Supplies straight line drive with reliance on a rudder for turning. Not gread for turning, going backwards etc.
Absolutely. And the analogy is spot on.

They are fantastic at go forward. (When used with the right sort of boat.) Some Skeg sea kayakers use them, but honest there's got to be a better way. The parallel edge form wing is more forgiving than the others. This means also better at blending strokes, but still won't match a flat blade. Still the parallel wing is used by some sea kayaks that dont have a rudder. I think it a clumsy choice and there are control strokes that just won't work, including rear rudder. (A so called tech stoke that is actually used by AKFFers mostly in surf). Or at least you need a wing with a flat reverse face to get purchase on a rear rudder.

Unlike a mirage drive though, any paddle will give you a feel for he water, just wing paddles don't let you do so much in response to the feedback. Might be a different situation if your paddle speed tops 9km/h. Sustained. Mine doesn't. But I'm working on it and checking out the options for when I want serious fast.

And I will get out my euro blade flat paddle with crank handle when i go fishing.

Horses for courses.

If you must use a wing on our yaks, the popular Epic mid, which is a mild tear drop shape, is absolutely as tear drop as you want. Look for a true parallel wing. But you may very well do better with a quality euro bade flat paddle. They also come in carbon. :?
 

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Hi Dru,
I have a Max paddle after starting with a Finn plastic wing blade. I reckon I get 20 percent more grunt into the water than with a conventional paddle. The Max is a two piece and I have played around with the length, 214 down to 210, amazing the difference a small increment can make. Settled on 212 at the moment but it's nice to go down a bit if things get choppy.
By the way I Got my first GT off the XT the other day, sure livens up a training paddle. Only a couple of kilos but I was pleased to see it could be done without much wobbling!
Cheers, Dave.
 

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Seems like the wing paddle is the Mirage drive of the paddle world.
I feel so dirty! :lol:
 

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Discussion Starter · #18 ·
mrwalker said:
Hi Dru,
I have a Max paddle after starting with a Finn plastic wing blade. I reckon I get 20 percent more grunt into the water than with a conventional paddle. The Max is a two piece and I have played around with the length, 214 down to 210, amazing the difference a small increment can make. Settled on 212 at the moment but it's nice to go down a bit if things get choppy.
By the way I Got my first GT off the XT the other day, sure livens up a training paddle. Only a couple of kilos but I was pleased to see it could be done without much wobbling!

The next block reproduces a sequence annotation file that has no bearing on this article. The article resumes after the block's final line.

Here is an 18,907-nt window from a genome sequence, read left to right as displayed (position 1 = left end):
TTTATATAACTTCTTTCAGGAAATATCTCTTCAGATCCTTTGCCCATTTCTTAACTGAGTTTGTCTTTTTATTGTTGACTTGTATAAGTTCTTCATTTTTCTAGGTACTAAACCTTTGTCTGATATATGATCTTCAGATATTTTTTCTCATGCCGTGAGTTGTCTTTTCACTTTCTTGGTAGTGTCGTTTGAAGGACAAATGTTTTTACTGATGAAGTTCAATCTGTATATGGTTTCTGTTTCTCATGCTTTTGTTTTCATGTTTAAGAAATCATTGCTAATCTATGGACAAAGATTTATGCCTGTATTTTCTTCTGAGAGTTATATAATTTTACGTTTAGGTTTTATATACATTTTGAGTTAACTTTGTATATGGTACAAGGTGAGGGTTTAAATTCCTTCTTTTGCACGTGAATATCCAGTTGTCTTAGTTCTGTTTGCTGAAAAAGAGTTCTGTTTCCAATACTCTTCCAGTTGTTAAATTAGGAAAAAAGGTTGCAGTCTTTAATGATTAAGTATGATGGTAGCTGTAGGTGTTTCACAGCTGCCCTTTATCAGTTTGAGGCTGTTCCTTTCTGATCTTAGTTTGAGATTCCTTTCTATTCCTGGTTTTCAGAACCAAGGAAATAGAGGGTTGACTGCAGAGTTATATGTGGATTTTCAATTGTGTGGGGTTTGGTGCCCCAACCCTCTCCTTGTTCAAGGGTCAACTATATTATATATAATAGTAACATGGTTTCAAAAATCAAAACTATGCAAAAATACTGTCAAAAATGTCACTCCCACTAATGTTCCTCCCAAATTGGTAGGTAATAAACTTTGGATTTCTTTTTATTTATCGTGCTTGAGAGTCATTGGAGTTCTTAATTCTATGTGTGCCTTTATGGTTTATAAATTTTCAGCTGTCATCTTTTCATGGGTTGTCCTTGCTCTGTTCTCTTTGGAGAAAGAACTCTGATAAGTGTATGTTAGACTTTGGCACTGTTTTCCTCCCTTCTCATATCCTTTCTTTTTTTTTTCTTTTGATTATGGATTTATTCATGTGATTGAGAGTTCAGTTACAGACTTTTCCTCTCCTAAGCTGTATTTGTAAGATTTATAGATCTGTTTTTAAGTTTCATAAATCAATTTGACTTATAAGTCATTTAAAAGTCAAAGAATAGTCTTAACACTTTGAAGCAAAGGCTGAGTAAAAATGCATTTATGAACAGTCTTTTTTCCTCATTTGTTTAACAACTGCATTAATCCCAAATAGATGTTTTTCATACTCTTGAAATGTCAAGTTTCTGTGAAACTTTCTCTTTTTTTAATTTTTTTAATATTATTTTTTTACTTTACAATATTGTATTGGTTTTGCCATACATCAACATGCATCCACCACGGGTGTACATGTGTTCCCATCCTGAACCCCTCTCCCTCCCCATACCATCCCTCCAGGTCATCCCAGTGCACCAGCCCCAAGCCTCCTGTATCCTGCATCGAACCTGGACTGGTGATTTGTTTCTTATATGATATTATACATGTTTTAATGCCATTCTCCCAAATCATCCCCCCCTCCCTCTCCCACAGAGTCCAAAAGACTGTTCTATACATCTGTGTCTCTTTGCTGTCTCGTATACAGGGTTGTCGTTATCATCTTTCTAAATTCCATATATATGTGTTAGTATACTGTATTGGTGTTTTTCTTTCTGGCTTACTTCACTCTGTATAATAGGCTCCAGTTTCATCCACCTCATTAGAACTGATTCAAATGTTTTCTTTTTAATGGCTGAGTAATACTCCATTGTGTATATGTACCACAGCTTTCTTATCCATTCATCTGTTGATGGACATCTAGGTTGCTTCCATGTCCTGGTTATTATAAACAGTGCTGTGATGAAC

Cheers, Dave.
Hey Dave! It's amazing just how much more strength there is when you shorten up the shaft length. All of a sudden the same paddle feels vibrant when it felt sluggish before.

Man, 20% improvement! Geez, I want that! But I reckon "feel" and measurement might show differences. From recollection K1 times improved by 2% when the wing was introduced. A little unfair as the original wing sounds like a bit of a bastard. Still, I might test out what actual percentage advantage I can glean from a wing. Over the next couple of months maybe. So for the record, my first 6 k time trial ran out at just under 43 min. Not quite average 8.5 km/hour. Hope to see if technique can quickly get this to sub 40 and 9km/hour. Then we'll compare the wing. Can't tell you just how over the moon I'll be if it gives me 5%.

And 5% won't be anywhere near enough for me to consider NOT taking the advantages of a flat blade when kayak fishing.

But that's just me guys. Horses for courses. When I go 4wd-ing, I'd leave the Ferrari ( if I had one) in the garage and step into the Jeep.
 

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You are right Dru, 20% is way off, but I remember the first time I borrowed one off a guy on the beach. Wow, what a revelation. And it wasn't as technical as I expected. I guess I would go back to the old way if I was fishing rivers and creeks but for open water on a craft that is a pleasure to paddle? I'm sold.
Cheers, Dave.
 

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Discussion Starter · #20 ·
mrwalker said:
You are right Dru, 20% is way off, but I remember the first time I borrowed one off a guy on the beach. Wow, what a revelation. And it wasn't as technical as I expected. I guess I would go back to the old way if I was fishing rivers and creeks but for open water on a craft that is a pleasure to paddle? I'm sold.
Cheers, Dave.
"Enjoy" is what it's all about!